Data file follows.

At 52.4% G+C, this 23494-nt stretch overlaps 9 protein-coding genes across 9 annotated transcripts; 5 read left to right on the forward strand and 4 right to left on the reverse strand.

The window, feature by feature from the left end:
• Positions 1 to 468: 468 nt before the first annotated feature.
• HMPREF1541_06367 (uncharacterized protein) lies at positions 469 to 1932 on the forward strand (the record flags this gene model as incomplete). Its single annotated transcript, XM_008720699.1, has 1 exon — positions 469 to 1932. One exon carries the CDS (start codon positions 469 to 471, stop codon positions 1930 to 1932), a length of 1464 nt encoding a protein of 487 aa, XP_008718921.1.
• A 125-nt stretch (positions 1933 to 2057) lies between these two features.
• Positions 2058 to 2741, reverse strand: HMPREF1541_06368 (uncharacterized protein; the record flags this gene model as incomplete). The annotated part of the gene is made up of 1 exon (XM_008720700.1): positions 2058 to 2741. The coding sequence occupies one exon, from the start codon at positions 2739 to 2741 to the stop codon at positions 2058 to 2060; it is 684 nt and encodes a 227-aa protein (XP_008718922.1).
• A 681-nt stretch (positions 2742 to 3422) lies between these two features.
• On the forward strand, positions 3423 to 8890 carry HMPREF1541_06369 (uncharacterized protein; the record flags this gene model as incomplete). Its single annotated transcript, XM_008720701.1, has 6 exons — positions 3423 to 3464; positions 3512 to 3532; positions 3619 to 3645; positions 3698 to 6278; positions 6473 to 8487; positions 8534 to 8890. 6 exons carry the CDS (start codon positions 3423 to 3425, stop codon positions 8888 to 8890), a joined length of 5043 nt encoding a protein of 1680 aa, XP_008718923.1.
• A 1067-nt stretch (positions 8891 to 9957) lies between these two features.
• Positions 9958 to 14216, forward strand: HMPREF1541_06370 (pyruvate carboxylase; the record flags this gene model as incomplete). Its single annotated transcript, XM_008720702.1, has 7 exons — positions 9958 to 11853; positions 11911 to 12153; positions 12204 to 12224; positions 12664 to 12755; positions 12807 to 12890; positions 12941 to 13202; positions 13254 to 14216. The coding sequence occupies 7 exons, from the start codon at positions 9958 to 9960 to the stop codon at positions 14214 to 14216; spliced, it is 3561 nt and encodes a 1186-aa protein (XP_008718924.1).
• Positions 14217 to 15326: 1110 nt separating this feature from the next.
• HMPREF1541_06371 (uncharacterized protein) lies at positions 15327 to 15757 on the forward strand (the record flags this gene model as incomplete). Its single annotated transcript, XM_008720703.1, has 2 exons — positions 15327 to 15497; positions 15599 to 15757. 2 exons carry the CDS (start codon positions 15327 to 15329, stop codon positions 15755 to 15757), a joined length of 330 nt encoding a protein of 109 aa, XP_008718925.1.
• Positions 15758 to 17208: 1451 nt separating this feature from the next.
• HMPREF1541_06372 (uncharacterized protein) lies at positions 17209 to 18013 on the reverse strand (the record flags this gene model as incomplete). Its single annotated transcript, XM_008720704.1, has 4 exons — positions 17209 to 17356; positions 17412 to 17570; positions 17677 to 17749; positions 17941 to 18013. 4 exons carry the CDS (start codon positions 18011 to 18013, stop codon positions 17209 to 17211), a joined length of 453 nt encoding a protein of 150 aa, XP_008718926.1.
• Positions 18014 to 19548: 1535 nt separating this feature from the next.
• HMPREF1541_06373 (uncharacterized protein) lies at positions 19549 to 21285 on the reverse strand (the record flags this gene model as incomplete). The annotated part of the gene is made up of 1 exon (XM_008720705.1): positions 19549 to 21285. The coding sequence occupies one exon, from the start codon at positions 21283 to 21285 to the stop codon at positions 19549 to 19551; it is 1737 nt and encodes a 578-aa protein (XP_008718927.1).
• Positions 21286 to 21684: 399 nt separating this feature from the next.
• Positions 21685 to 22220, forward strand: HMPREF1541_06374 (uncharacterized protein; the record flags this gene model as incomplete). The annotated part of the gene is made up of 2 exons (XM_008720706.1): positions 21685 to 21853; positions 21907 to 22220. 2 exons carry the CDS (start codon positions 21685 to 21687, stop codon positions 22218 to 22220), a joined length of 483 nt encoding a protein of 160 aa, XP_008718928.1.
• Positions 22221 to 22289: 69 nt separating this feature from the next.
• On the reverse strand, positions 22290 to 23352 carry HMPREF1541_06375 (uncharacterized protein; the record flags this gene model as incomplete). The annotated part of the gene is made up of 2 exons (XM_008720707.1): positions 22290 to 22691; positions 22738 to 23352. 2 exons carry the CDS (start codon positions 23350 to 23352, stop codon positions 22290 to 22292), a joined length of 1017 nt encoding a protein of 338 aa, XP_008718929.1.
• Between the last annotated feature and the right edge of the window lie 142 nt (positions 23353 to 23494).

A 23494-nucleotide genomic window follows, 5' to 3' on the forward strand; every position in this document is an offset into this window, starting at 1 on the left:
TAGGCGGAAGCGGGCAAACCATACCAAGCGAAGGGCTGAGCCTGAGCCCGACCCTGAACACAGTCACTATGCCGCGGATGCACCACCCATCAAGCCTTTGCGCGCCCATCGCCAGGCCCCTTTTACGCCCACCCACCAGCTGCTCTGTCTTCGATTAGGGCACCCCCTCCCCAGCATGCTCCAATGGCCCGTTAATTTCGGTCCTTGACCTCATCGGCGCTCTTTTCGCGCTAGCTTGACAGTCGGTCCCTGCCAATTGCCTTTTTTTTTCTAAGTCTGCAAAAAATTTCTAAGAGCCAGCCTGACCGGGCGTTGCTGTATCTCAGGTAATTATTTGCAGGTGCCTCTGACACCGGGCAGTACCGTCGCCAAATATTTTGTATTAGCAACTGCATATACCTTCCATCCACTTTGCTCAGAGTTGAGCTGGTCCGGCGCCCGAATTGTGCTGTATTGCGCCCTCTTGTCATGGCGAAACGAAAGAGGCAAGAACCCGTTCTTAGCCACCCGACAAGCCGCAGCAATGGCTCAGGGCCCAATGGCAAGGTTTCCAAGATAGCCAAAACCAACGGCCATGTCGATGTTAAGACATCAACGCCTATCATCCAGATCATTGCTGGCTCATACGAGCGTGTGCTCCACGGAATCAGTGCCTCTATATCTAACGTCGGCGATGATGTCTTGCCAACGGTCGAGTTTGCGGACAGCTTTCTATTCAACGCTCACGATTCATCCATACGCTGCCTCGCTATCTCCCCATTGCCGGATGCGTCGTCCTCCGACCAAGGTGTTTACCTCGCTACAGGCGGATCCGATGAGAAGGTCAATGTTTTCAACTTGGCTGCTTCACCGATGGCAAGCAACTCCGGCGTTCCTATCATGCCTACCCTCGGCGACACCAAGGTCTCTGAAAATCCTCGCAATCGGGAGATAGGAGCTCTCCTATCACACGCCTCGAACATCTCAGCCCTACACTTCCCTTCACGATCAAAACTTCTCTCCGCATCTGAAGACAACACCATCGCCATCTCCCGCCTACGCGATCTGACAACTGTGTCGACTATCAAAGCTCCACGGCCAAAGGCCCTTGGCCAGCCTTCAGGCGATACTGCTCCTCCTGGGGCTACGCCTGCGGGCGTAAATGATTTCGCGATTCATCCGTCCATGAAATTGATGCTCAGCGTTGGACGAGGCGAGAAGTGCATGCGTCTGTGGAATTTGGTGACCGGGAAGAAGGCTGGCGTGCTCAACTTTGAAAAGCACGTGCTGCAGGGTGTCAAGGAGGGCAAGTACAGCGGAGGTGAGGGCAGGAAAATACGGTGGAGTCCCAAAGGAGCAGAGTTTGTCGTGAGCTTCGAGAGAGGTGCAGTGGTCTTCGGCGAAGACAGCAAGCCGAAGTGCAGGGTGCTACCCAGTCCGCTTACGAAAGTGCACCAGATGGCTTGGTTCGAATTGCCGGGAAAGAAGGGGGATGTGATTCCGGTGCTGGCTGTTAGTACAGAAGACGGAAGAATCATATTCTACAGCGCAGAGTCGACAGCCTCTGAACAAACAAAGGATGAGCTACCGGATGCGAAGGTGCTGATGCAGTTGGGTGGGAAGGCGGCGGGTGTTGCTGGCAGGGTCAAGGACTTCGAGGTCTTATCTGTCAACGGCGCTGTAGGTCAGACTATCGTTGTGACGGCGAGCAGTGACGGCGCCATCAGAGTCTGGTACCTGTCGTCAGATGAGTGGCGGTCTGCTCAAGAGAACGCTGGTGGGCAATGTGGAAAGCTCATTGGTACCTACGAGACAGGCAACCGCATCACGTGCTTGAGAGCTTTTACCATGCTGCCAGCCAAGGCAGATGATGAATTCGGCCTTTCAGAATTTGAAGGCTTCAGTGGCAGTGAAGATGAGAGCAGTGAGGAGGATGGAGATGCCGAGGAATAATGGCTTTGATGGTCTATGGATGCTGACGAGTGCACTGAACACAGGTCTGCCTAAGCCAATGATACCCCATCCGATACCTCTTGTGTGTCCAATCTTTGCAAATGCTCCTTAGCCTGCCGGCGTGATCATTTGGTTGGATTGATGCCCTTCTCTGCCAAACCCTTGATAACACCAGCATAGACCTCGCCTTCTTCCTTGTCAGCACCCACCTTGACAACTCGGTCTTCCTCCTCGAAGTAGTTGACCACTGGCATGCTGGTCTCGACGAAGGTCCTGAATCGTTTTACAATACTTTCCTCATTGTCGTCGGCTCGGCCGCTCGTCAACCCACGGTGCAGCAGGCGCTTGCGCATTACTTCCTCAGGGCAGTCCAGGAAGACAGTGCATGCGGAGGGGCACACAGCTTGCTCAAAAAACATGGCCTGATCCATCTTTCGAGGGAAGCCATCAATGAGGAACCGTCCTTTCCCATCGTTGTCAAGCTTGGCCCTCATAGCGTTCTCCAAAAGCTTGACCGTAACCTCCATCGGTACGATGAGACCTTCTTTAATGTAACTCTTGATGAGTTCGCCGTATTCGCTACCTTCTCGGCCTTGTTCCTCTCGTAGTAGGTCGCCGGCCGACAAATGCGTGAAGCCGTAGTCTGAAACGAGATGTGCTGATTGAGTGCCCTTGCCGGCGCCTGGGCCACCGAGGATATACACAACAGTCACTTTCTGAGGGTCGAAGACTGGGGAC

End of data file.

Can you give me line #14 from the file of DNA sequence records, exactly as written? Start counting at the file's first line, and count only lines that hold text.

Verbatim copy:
• HMPREF1541_06372 (uncharacterized protein) lies at positions 17209 to 18013 on the reverse strand (the record flags this gene model as incomplete). Its single annotated transcript, XM_008720704.1, has 4 exons — positions 17209 to 17356; positions 17412 to 17570; positions 17677 to 17749; positions 17941 to 18013. 4 exons carry the CDS (start codon positions 18011 to 18013, stop codon positions 17209 to 17211), a joined length of 453 nt encoding a protein of 150 aa, XP_008718926.1.